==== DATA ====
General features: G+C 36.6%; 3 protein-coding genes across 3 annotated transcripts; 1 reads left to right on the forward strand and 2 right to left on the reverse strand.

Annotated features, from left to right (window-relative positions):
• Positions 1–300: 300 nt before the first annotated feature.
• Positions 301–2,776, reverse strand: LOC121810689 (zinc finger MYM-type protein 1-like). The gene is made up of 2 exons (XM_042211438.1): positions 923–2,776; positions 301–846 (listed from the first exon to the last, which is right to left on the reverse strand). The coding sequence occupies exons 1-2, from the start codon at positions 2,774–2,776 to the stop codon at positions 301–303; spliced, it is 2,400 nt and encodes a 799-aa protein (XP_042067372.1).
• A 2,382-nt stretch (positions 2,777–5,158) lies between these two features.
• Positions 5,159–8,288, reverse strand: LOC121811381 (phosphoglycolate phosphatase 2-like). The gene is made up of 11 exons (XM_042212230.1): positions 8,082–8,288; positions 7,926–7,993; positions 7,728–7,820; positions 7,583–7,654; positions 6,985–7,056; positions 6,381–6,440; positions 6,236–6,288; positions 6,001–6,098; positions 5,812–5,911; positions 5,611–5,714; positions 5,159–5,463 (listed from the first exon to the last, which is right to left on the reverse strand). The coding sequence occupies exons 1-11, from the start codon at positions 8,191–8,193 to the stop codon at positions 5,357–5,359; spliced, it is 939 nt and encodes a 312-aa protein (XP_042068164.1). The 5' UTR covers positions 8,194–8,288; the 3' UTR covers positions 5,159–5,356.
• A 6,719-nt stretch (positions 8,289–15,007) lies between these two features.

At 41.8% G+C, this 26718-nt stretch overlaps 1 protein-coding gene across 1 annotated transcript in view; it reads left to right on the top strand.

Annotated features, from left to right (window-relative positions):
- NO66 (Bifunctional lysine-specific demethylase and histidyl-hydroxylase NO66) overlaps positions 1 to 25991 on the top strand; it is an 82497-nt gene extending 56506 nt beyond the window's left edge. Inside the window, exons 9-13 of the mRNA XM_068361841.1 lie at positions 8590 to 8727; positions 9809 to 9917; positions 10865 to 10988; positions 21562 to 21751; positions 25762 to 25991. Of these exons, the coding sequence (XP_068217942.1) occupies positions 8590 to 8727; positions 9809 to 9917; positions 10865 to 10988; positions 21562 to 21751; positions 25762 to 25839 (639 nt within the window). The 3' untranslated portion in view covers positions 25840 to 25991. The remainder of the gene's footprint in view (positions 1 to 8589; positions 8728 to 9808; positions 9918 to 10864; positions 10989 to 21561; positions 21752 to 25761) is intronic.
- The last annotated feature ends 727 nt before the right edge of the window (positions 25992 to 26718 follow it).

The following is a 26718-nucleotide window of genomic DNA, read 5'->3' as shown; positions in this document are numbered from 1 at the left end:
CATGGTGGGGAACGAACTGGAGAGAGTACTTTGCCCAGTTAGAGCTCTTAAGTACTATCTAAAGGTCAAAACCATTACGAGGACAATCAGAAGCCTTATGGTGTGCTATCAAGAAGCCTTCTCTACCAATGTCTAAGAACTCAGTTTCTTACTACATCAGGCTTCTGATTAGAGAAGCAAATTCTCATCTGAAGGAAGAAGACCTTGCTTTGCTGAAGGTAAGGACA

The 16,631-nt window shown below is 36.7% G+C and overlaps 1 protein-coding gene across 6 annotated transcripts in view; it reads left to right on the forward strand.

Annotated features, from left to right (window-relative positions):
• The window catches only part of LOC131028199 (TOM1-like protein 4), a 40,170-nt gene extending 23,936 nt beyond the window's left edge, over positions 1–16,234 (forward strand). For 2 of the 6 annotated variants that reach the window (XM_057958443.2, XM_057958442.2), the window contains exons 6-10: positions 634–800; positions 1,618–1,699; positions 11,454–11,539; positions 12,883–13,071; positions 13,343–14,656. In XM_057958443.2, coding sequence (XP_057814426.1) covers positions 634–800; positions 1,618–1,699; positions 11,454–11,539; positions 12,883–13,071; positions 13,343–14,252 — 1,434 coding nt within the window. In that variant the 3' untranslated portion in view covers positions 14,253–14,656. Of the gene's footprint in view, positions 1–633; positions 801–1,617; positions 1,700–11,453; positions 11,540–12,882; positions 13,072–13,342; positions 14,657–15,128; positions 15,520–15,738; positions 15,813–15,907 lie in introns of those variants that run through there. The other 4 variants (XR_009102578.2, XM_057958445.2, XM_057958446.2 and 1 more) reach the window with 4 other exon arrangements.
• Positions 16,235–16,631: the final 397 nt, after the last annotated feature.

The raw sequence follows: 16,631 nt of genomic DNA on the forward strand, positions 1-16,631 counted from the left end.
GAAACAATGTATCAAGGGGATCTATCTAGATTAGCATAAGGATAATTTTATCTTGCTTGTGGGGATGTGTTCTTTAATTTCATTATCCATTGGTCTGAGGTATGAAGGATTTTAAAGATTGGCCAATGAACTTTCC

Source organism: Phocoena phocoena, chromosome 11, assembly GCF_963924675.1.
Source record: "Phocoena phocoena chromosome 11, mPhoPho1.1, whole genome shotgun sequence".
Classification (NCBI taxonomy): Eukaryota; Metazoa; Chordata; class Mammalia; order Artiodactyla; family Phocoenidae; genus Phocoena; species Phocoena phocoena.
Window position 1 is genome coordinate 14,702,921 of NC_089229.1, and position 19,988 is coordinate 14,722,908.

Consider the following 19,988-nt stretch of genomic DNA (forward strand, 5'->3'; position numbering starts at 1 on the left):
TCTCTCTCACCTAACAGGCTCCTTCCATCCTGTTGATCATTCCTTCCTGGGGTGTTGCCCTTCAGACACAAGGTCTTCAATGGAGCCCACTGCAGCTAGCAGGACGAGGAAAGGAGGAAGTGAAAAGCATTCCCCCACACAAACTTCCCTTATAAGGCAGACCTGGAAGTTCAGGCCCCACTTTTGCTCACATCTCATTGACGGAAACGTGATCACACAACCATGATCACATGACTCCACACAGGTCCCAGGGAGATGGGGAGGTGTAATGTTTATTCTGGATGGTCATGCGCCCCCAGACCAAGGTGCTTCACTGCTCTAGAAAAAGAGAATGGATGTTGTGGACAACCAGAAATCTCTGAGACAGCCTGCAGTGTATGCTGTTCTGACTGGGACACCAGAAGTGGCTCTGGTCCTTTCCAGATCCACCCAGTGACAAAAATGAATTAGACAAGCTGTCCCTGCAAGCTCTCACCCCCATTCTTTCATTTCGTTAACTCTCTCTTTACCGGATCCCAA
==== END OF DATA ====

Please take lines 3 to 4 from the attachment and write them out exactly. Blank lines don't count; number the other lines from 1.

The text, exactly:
• Positions 1–300: 300 nt before the first annotated feature.
• Positions 301–2,776, reverse strand: LOC121810689 (zinc finger MYM-type protein 1-like). The gene is made up of 2 exons (XM_042211438.1): positions 923–2,776; positions 301–846 (listed from the first exon to the last, which is right to left on the reverse strand). The coding sequence occupies exons 1-2, from the start codon at positions 2,774–2,776 to the stop codon at positions 301–303; spliced, it is 2,400 nt and encodes a 799-aa protein (XP_042067372.1).